Older blog entries for todd (starting at number 5)

Wow. A lot has transpired since the last diary entry. I may never make another, who knows.

Here's the general skivvy:

  • I started consulting on my own, creating Free Daemon Consulting and am still working on making Free Daemon Hosting ready for ``production''.
  • I have started using de.lirio.us, a free (as in code and use) version of de.licio.us, so follow the rss feed from there or any tag of mine you find interesting. Social bookmarking seems rather useful from a practical sense (I use multiple browsers) and most of the bookmarks I make are useful for others as well ;-)
  • I envisioned a compression algorithm based on hashes, which is mathematically broken, but I am either insane or just convinced that there is some practical application somewhere for this. See Hash Zip.
  • I am maintainer of 23 ports in the OpenBSD ports tree, more to come.
  • I started using evolution for mail reading, still prefer it, but it became clear that it was too buggy for general use (especially 2.2.x) on OpenBSD/i386 so I switched to Mozilla Thunderbird. Still a few features I sorely miss (like filtering on selected messages) but at least it does not crash!

In any event, if you know of someone who has a UNIX installation, or would like to have one, and needs a consultant, consider referring me. I have been supporting myself, my wife, and my desire to work on Free Software for 2.5 years now by consulting. A lifetime would not be enough time to do all the work I would like to get done, both paid and unpaid. Viva la source!

Yesterday was a change I will never forget. I am no longer employed.

So far, my network of friends has been quite useful in pointing me to potential jobs, with the variety including east coast, west coast, Canada, and everything inbetween. That said, if you feel you might be interested in employing me, feel free to stop by and pickup a copy of my resumé; even if you cannot offer me employment, I'm open to hearing any feedback or advice. Thanks!

Ugh. How broken can dns be?

root servers say:

66.in-addr.arpa. NS *.arin.net.

Arin says:

210.66.in-addr.arpa. NS *.cox.net.

Cox says:

106.210.66.in-addr.arpa. NS *.coxinet.net.

CoxInet says:

106.210.66.in-addr.arpa. NS ns.theshop.net.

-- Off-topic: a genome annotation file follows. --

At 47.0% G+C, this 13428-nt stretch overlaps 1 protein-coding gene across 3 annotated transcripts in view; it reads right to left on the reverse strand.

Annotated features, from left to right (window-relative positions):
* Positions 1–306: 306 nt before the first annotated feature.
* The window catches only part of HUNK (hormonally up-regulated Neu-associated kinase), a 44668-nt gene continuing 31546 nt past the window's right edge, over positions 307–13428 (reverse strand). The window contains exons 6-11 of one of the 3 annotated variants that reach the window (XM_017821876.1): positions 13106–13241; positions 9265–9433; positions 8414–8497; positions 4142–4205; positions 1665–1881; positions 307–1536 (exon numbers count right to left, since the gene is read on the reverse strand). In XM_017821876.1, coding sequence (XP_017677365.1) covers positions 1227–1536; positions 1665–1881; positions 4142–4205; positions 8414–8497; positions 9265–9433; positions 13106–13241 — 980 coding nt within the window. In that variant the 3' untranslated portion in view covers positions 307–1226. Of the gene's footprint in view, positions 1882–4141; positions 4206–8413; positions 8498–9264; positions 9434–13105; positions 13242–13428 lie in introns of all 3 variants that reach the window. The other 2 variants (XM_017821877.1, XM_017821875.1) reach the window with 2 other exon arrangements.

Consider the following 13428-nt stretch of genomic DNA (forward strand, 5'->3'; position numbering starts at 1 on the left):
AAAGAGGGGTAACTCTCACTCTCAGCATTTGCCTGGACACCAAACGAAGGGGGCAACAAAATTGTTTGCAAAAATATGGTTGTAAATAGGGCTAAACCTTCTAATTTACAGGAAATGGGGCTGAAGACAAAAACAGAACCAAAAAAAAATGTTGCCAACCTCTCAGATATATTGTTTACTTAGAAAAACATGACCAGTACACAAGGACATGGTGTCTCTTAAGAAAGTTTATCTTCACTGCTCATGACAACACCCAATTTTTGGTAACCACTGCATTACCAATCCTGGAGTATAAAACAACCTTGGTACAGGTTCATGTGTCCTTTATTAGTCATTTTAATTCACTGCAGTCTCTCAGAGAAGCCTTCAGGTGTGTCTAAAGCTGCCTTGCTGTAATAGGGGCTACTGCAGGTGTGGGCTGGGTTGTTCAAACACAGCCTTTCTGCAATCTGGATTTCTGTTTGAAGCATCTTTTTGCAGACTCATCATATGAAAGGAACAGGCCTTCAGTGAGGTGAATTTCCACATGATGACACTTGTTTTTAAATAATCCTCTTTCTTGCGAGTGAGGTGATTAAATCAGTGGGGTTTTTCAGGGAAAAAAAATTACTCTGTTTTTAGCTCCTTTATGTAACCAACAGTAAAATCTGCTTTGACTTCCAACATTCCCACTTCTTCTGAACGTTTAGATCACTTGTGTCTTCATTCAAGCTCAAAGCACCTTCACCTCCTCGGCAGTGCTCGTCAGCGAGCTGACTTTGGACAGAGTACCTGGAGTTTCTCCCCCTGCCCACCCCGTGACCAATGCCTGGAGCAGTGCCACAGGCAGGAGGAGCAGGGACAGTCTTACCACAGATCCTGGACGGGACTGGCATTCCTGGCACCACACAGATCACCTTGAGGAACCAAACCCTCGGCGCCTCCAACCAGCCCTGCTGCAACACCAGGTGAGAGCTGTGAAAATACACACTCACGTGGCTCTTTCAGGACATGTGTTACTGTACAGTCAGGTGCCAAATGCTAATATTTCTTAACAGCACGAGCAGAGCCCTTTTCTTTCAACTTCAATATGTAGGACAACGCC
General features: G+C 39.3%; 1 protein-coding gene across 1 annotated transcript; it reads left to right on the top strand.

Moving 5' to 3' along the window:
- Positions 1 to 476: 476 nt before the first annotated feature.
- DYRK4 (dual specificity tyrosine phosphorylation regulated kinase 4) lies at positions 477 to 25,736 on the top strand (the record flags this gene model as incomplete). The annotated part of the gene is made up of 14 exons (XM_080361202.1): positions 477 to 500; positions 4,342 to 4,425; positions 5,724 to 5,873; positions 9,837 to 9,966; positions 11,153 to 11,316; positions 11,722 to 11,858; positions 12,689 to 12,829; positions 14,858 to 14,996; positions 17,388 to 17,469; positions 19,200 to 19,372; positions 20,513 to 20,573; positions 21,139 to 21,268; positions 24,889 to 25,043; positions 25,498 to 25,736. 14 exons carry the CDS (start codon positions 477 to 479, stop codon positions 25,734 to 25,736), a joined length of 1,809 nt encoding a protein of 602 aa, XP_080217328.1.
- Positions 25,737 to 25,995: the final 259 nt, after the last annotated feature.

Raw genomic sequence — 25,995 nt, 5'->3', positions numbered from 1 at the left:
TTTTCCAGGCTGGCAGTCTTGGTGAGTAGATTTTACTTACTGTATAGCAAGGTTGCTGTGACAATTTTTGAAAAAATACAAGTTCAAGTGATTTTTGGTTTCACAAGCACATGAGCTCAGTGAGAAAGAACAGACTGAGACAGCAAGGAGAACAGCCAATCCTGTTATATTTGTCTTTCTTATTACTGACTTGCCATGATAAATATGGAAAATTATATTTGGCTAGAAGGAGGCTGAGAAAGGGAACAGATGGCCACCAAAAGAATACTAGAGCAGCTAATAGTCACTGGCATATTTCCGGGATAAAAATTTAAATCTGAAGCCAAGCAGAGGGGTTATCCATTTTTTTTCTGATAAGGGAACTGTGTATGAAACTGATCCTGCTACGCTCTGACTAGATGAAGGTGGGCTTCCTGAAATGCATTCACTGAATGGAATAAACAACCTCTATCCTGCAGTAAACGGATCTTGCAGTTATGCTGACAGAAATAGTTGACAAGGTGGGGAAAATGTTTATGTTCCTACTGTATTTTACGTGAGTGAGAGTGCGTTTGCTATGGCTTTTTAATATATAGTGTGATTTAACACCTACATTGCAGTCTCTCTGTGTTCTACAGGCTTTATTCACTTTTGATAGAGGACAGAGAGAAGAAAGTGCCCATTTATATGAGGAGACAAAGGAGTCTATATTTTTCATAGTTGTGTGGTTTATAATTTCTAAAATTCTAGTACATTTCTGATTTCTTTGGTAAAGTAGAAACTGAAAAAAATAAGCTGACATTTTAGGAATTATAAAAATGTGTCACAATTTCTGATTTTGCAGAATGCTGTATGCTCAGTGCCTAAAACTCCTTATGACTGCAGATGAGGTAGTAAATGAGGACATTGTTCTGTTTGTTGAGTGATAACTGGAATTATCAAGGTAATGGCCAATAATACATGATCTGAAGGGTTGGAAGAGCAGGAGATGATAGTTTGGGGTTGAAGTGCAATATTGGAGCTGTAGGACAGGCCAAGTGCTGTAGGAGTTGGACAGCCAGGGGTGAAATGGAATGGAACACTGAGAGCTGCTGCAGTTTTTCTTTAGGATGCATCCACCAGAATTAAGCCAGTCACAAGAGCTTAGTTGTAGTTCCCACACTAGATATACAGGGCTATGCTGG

TheShop says (per my request): CNAME

I say: PTR ns0.fries.net.

Everybody sees:

todd:$ host

Host not found: 2(SERVFAIL)


So I have to do this as a workaround:

todd:$ cat bin/seed_dns.sh

for i in 24 25 26 27 28 29 30 31


for h in dns{1,2}.coxinet.net ns.{,east.,west.}cox.net


host 66.210.106.$i $h





3 Jul 2002 (updated 3 Jul 2002 at 15:46 UTC) »

Today is a good day to try out OpenCM.

If you have OpenBSD, I've made a port so you can get started.

Wow, I'm in opencm news. I thought I replied about a port fast, but didn't realize it was within 2 hours of the release.

The world does not always, and often does not, appreciate those that do it favors.

Consider sshd and privelege separation. As we are in the time when vendors and developers need to assist in making privelege separation work for all, many critics and nay-sayers are suggesting alternate agendas for the lack of disclosure on the bug that can be kept at bay through privelege separation.

Let us see this for what it is. The reality we face is:

  1. bug is discovered
  2. choice made to delay full disclosure so everyone has an opportunity to be safe
  3. announcement of privelege separation as a safe and recommended upgrade
  4. time delay to allow for security upgrades
  5. full disclosure of the bug, the alert are safe

There are those who are calling for this scenario:
  1. bug is discovered
  2. full disclosure, including bugfix
  3. privelege separation is suggested as a way to avoid future bugs
  4. many people caught off guard, and exploited

I know which scenario I like better. Unfortunately, unhappy people would suggest otherwise. *sigh*.
20 Jun 2002 (updated 20 Jun 2002 at 14:44 UTC) »

Hmm, I wonder how full of control the webserver's maintainers have? Konqueror and Mozilla both support ipv6, perhaps advogato.org could serve it too?

New Advogato Features

New HTML Parser: The long-awaited libxml2 based HTML parser code is live. It needs further work but already handles most markup better than the original parser.

Keep up with the latest Advogato features by reading the Advogato status blog.

If you're a C programmer with some spare time, take a look at the mod_virgule project page and help us with one of the tasks on the ToDo list!